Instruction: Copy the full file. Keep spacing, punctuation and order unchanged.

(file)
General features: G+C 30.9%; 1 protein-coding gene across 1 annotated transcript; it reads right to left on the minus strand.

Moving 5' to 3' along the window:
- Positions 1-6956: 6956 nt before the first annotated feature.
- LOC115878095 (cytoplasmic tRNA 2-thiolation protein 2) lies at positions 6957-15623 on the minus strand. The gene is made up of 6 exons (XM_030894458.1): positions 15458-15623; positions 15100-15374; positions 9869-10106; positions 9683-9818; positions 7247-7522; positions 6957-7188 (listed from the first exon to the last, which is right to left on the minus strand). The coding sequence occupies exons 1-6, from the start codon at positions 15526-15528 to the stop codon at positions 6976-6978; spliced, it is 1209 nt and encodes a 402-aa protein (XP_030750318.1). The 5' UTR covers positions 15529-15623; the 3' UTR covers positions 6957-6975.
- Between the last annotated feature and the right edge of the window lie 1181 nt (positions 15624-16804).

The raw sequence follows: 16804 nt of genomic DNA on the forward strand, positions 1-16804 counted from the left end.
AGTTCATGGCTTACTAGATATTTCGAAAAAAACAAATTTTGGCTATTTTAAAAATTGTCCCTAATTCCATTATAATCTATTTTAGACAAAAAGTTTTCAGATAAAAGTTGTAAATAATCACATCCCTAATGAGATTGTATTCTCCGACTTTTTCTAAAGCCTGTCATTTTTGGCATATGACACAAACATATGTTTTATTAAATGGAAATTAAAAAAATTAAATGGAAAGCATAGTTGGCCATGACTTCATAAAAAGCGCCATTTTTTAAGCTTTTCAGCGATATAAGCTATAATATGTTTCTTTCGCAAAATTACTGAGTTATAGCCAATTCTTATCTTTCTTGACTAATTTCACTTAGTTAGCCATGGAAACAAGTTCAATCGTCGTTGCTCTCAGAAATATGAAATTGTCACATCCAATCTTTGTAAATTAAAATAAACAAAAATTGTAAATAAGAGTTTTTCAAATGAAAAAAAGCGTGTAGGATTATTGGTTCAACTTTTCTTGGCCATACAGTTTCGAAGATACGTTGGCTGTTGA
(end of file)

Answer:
General features: G+C 30.9%; 1 protein-coding gene across 1 annotated transcript; it reads right to left on the minus strand.

Moving 5' to 3' along the window:
- Positions 1-6956: 6956 nt before the first annotated feature.
- LOC115878095 (cytoplasmic tRNA 2-thiolation protein 2) lies at positions 6957-15623 on the minus strand. The gene is made up of 6 exons (XM_030894458.1): positions 15458-15623; positions 15100-15374; positions 9869-10106; positions 9683-9818; positions 7247-7522; positions 6957-7188 (listed from the first exon to the last, which is right to left on the minus strand). The coding sequence occupies exons 1-6, from the start codon at positions 15526-15528 to the stop codon at positions 6976-6978; spliced, it is 1209 nt and encodes a 402-aa protein (XP_030750318.1). The 5' UTR covers positions 15529-15623; the 3' UTR covers positions 6957-6975.
- Between the last annotated feature and the right edge of the window lie 1181 nt (positions 15624-16804).

The raw sequence follows: 16804 nt of genomic DNA on the forward strand, positions 1-16804 counted from the left end.
AGTTCATGGCTTACTAGATATTTCGAAAAAAACAAATTTTGGCTATTTTAAAAATTGTCCCTAATTCCATTATAATCTATTTTAGACAAAAAGTTTTCAGATAAAAGTTGTAAATAATCACATCCCTAATGAGATTGTATTCTCCGACTTTTTCTAAAGCCTGTCATTTTTGGCATATGACACAAACATATGTTTTATTAAATGGAAATTAAAAAAATTAAATGGAAAGCATAGTTGGCCATGACTTCATAAAAAGCGCCATTTTTTAAGCTTTTCAGCGATATAAGCTATAATATGTTTCTTTCGCAAAATTACTGAGTTATAGCCAATTCTTATCTTTCTTGACTAATTTCACTTAGTTAGCCATGGAAACAAGTTCAATCGTCGTTGCTCTCAGAAATATGAAATTGTCACATCCAATCTTTGTAAATTAAAATAAACAAAAATTGTAAATAAGAGTTTTTCAAATGAAAAAAAGCGTGTAGGATTATTGGTTCAACTTTTCTTGGCCATACAGTTTCGAAGATACGTTGGCTGTTGA